Financial Daily from THE HINDU group of publications
Wednesday, Sep 22, 2004
Industry & Economy
`Glocalisation can help preserve natural resources'
Dr Ashok Khosla (left), President, Development Alternatives, India, and Mr Fritz Balkau, Director, UNEP's Division of Technology, Industry and Economics, Paris, at the two-day CII-UNIDO conference on `Resource sustainability Closing the materials loop', in Hyderabad on Tuesday. A. Roy Chowdhury
Hyderabad , Sept. 21
WHEN you talk about growth and development, you should factor in on the fact that resources on this planet are limited and some are non-renewable.
Better choose the path of glocalisation, says Dr Ashok Khosla, one of the founding members of the Factor 10 Club, and President of Development Alternatives.
Glocalisation, he said, meant using locally available resources such ipomoea (weed) for generating energy and tiles to provide livelihoods and market opportunities for local entrepreneurs.
The club, a global Alliance for Global Eco-Structuring (AGES), calls for productivity of resource use to be raised by at least a factor of 10.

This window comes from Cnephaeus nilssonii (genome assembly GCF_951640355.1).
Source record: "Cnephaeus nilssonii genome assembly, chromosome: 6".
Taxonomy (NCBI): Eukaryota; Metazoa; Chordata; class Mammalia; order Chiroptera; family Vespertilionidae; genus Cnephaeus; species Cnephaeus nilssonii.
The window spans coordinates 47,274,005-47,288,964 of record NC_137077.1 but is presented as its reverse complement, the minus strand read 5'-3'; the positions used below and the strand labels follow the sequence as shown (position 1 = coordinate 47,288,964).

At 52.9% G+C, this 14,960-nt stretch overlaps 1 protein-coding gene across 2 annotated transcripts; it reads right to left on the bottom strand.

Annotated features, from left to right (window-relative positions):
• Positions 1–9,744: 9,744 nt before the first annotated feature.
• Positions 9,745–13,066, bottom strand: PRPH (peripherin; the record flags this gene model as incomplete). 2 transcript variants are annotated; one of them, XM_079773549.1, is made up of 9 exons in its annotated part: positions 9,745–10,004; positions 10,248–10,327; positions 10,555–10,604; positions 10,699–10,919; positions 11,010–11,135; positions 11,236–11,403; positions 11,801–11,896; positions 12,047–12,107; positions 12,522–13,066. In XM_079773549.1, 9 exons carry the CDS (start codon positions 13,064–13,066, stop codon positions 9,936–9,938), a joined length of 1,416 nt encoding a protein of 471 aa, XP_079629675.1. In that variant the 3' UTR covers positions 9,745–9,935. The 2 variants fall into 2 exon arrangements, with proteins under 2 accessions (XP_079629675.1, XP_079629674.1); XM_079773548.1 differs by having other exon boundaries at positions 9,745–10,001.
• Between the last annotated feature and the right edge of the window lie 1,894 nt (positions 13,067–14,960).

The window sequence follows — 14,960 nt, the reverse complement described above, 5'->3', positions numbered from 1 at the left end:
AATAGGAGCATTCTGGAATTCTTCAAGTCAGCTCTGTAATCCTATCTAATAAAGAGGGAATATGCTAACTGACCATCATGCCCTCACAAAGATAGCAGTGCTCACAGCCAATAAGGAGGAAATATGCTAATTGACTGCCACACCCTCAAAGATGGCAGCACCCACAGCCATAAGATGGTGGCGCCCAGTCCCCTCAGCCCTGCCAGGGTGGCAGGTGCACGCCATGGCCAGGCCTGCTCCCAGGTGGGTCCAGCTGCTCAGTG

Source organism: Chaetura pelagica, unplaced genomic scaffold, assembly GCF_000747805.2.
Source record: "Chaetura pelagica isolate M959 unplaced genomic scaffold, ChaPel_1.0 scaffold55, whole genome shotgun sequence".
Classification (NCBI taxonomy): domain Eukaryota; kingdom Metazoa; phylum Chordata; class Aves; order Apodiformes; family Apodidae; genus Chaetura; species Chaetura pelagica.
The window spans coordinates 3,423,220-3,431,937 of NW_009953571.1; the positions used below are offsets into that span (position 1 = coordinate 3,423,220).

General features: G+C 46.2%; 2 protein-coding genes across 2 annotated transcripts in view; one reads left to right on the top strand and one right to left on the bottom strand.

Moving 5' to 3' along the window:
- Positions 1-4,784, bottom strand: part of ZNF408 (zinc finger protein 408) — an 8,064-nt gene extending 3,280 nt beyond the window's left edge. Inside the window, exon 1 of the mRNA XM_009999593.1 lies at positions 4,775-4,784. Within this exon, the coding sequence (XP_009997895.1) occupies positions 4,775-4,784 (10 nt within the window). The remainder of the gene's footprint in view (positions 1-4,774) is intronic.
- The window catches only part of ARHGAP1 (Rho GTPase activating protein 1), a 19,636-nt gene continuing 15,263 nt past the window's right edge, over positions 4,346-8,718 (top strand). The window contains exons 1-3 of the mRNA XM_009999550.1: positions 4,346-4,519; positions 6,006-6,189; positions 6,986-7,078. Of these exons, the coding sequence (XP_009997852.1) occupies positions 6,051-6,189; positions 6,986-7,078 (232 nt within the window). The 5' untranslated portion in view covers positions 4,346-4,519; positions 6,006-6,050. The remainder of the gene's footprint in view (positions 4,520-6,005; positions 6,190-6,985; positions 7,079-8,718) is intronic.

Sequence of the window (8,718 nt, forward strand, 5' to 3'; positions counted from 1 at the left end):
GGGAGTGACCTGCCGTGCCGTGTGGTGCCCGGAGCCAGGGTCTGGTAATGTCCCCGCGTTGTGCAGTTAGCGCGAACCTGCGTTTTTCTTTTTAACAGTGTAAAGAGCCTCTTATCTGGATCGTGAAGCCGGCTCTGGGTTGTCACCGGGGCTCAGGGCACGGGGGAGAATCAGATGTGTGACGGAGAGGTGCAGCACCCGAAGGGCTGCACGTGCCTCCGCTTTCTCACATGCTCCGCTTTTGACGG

Giving a perspective on `Resource Sustainability' from a developing country's point of view, Dr Khosla said `glocalisation' could be a solution for preserving resources. First step could be local production for local consumption.
Talking on the yawning gap between the resources used by the North and the South, he said 1.3 billion people on the globe have no clean drinking water. Two billion people do not have commercial energy and 2.5 billion in the third world have no proper sanitation. About 30 million stunted babies are born every year.
He said both the rich and poor have responsibility to achieve a more sustainable world. "The rich, in the North and the South, must adopt new lifestyles. Material and energy use should be brought down by a factor of 10," Dr Khosla said.
"We can reduce it by a factor of four (referring to the theory of Factor 4)," he argued.
On their part, the poor must find new livelihoods and production systems to improve output and efficiency by a factor of 10.
According to him, sustainable development meant equity, ecological security, economic efficiency and endogenous choices.
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